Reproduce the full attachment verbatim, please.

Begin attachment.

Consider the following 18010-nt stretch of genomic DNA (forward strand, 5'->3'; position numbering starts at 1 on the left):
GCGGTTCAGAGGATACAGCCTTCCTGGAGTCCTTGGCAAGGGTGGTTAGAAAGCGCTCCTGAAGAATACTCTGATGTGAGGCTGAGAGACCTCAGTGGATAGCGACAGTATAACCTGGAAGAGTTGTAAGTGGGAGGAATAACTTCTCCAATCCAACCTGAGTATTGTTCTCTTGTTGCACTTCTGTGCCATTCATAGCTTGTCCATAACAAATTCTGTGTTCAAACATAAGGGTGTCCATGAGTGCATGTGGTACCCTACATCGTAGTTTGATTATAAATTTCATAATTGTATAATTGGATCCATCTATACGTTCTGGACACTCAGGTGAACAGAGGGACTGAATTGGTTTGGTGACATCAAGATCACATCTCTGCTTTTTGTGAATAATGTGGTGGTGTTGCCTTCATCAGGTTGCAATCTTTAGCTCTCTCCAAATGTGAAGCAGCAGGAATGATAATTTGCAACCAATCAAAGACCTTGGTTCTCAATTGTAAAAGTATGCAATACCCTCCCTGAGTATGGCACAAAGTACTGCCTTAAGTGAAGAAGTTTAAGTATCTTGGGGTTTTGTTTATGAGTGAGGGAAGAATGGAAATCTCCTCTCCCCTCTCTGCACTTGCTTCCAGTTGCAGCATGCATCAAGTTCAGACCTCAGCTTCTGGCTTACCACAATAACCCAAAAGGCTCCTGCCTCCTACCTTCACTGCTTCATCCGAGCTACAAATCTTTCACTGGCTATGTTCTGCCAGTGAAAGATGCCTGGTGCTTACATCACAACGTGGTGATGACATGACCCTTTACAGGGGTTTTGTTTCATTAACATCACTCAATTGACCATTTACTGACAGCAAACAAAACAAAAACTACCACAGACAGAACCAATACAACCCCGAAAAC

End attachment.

Consider the following 18010-nt stretch of genomic DNA (forward strand, 5'->3'; position numbering starts at 1 on the left):
GCGGTTCAGAGGATACAGCCTTCCTGGAGTCCTTGGCAAGGGTGGTTAGAAAGCGCTCCTGAAGAATACTCTGATGTGAGGCTGAGAGACCTCAGTGGATAGCGACAGTATAACCTGGAAGAGTTGTAAGTGGGAGGAATAACTTCTCCAATCCAACCTGAGTATTGTTCTCTTGTTGCACTTCTGTGCCATTCATAGCTTGTCCATAACAAATTCTGTGTTCAAACATAAGGGTGTCCATGAGTGCATGTGGTACCCTACATCGTAGTTTGATTATAAATTTCATAATTGTATAATTGGATCCATCTATACGTTCTGGACACTCAGGTGAACAGAGGGACTGAATTGGTTTGGTGACATCAAGATCACATCTCTGCTTTTTGTGAATAATGTGGTGGTGTTGCCTTCATCAGGTTGCAATCTTTAGCTCTCTCCAAATGTGAAGCAGCAGGAATGATAATTTGCAACCAATCAAAGACCTTGGTTCTCAATTGTAAAAGTATGCAATACCCTCCCTGAGTATGGCACAAAGTACTGCCTTAAGTGAAGAAGTTTAAGTATCTTGGGGTTTTGTTTATGAGTGAGGGAAGAATGGAAATCTCCTCTCCCCTCTCTGCACTTGCTTCCAGTTGCAGCATGCATCAAGTTCAGACCTCAGCTTCTGGCTTACCACAATAACCCAAAAGGCTCCTGCCTCCTACCTTCACTGCTTCATCCGAGCTACAAATCTTTCACTGGCTATGTTCTGCCAGTGAAAGATGCCTGGTGCTTACATCACAACGTGGTGATGACATGACCCTTTACAGGGGTTTTGTTTCATTAACATCACTCAATTGACCATTTACTGACAGCAAACAAAACAAAAACTACCACAGACAGAACCAATACAACCCCGAAAAC